If you marinate chicken or seafood, do so the night before you plan to smoke it. This allows the food to absorb the flavors before it goes on to the grill.
To get the best results from smoking, the heat needs to be kept low and constant until the food is cooked.
Most grills have vents which are used to control the temperature by giving the grill more or less air.
More air will raise the temperature of the grill and closing the vents will cool your grill down slightly.
In order to monitor temperatures properly, it’s worth investing in a decent thermometer for the grill. This will give you more control when you’re smoking on your home grill.
A meat thermometer can be used to check the core temperature of the meat before serving, to ensure it’s cooked.
It’s essential that you get a good flow of smoke in order to cook and flavor the meat properly. If the smoke can’t escape, it will build up and stagnate inside the grill which will affect the taste of the meat.
Use the vents on your grill to aid the flow of smoke, or simply leave a tiny gap between the lid and base.
Grills get extremely hot and there are some simple rules to follow which will avoid accidents. Always follow the manufacturer's instructions for your grill and keep it well maintained.
Use a decent pair of heat-resistant gloves when you’re smoking, to protect your hands and arms from burns.
It might even be worth wearing clear protective glasses to keep smoke out of your eyes. Some grills create a lot of smoke and people may find this irritating to their eyes.
Never let children near the grill while you’re smoking meat, and keep them away for a few hours after you’ve finished cooking, too. Many grills will retain heat for a long time after cooking, particularly if you have used a charcoal grill.
Stay by the grill at all times during cooking. If you need to leave it, make sure someone else is in charge.
Clean the grill thoroughly after each use to keep it in good condition and to prevent bacteria building up.
When home smoking on your grill there are a few things that you shouldn’t do to ensure that your smoking is effective, safe and enjoyable.
Let’s take a look at those things now.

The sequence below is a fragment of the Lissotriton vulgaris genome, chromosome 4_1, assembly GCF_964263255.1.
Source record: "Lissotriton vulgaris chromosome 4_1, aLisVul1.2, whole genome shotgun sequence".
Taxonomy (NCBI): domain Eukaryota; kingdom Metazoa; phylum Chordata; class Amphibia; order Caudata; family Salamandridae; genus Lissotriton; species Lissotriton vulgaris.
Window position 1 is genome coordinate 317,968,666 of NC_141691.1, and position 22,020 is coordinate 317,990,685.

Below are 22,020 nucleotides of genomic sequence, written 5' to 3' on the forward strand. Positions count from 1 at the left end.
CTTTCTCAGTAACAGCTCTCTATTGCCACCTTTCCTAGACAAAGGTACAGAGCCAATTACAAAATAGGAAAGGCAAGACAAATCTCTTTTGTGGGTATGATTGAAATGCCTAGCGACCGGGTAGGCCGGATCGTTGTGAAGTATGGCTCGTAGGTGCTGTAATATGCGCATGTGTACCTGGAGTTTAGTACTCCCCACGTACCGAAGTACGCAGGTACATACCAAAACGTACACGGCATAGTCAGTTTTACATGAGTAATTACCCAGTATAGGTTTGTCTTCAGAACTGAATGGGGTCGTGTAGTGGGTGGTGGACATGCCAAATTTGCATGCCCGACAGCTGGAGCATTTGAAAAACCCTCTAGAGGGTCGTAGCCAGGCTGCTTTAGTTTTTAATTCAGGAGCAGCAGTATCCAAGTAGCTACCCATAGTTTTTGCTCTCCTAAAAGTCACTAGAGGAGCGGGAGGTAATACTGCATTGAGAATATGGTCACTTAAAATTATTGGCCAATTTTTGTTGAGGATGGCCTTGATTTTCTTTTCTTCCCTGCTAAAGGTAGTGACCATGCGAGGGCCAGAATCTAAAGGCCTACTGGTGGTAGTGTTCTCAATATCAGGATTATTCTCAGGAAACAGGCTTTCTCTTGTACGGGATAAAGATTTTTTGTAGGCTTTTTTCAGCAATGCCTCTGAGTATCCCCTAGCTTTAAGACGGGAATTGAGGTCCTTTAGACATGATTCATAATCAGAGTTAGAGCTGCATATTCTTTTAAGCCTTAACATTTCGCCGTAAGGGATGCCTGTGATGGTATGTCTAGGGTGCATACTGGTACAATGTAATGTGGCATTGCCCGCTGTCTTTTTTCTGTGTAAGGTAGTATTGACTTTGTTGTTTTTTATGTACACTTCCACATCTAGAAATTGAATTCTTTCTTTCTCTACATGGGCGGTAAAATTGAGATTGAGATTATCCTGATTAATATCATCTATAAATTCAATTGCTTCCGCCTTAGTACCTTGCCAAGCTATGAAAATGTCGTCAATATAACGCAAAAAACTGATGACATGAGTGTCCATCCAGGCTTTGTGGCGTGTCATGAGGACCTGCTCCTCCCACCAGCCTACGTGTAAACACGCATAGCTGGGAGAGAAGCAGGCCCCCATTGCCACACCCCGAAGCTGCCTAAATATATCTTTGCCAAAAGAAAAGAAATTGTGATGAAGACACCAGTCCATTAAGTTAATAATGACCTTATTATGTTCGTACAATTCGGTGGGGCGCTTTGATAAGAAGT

Certain woods should never be used for smoking because they contain sap or resin which is harmful. Using these woods will give the meat a bad flavor and the resins could contain toxins.
Woods to avoid include: pine, fir, cedar, hemlock and spruce, as well as any wood from the conifer family of trees. Previously treated woods are also unsuitable for smoking. So it’s not advisable to use wood that you find lying around in the yard.
If you know your woods well, you can cut your own for smoking. If not, you’ll need to buy pre-packed hardwood.
All of the woods sold for smoking are safe, making this the best way to ensure it is suitable for cooking.
If you are unsure about which woods are harmful it’s worth doing more research online.
Once the meat is in the grill, do not open the lid unless you have to top up coals or the wood.
If you need to baste the meat with a sauce this is best done towards the end of the cooking time.
There’s no need to turn the meat, because the smoking will ensure it’s cooked evenly.
If you want the meat to be extra tender, rest it for 30–60 minutes before serving, which will keep it moist and juicy.
Don’t let the grill get too hot, otherwise you’ll end up burning the meat, or it will dry out quickly.
Most meats need to be smoked at temperatures between 200 and 250 degrees Fahrenheit.
If your temperatures are too high, the wood will burn too quickly and the smoking process will not be effective. Burnt wood is likely to give the meat an unpleasant flavor, and you’ll use far more wood than you need to.
Now you have some information about the dos and don’ts of home smoking, you can wow your friends and family with your new skills.
Your grilling will be more rewarding and you’ll be exposed to a variety of interesting tastes.
This post was last updated on April 15th, 2019 at 07:56 pm
William Clay is a BBQ enthusiast dedicated to sharing his grilling (and overall cooking) expertise with FireFoodChef's readers.